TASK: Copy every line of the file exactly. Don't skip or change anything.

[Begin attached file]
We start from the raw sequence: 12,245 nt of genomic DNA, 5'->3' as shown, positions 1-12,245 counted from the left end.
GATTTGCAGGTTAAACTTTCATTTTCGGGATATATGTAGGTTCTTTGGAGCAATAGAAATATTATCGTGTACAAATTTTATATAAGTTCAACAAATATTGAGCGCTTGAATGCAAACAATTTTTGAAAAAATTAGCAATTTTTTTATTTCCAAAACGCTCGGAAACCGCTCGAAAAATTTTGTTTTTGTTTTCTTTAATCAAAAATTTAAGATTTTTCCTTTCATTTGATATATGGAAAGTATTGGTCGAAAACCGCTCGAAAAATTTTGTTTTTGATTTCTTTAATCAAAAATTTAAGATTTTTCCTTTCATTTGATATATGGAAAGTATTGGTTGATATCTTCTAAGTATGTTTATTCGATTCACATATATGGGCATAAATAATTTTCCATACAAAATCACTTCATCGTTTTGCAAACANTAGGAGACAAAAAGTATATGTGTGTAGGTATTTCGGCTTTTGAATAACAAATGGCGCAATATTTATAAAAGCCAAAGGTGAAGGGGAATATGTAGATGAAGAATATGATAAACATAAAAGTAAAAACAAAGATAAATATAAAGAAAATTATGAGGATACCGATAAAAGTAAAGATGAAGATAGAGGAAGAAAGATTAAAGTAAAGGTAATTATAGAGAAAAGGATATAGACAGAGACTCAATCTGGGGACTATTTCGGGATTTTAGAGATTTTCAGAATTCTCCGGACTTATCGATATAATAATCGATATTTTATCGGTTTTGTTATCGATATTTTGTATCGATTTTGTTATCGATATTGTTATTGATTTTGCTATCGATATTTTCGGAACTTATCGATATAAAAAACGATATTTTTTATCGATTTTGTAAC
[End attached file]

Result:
We start from the raw sequence: 12,245 nt of genomic DNA, 5'->3' as shown, positions 1-12,245 counted from the left end.
GATTTGCAGGTTAAACTTTCATTTTCGGGATATATGTAGGTTCTTTGGAGCAATAGAAATATTATCGTGTACAAATTTTATATAAGTTCAACAAATATTGAGCGCTTGAATGCAAACAATTTTTGAAAAAATTAGCAATTTTTTTATTTCCAAAACGCTCGGAAACCGCTCGAAAAATTTTGTTTTTGTTTTCTTTAATCAAAAATTTAAGATTTTTCCTTTCATTTGATATATGGAAAGTATTGGTCGAAAACCGCTCGAAAAATTTTGTTTTTGATTTCTTTAATCAAAAATTTAAGATTTTTCCTTTCATTTGATATATGGAAAGTATTGGTTGATATCTTCTAAGTATGTTTATTCGATTCACATATATGGGCATAAATAATTTTCCATACAAAATCACTTCATCGTTTTGCAAACANTAGGAGACAAAAAGTATATGTGTGTAGGTATTTCGGCTTTTGAATAACAAATGGCGCAATATTTATAAAAGCCAAAGGTGAAGGGGAATATGTAGATGAAGAATATGATAAACATAAAAGTAAAAACAAAGATAAATATAAAGAAAATTATGAGGATACCGATAAAAGTAAAGATGAAGATAGAGGAAGAAAGATTAAAGTAAAGGTAATTATAGAGAAAAGGATATAGACAGAGACTCAATCTGGGGACTATTTCGGGATTTTAGAGATTTTCAGAATTCTCCGGACTTATCGATATAATAATCGATATTTTATCGGTTTTGTTATCGATATTTTGTATCGATTTTGTTATCGATATTGTTATTGATTTTGCTATCGATATTTTCGGAACTTATCGATATAAAAAACGATATTTTTTATCGATTTTGTAAC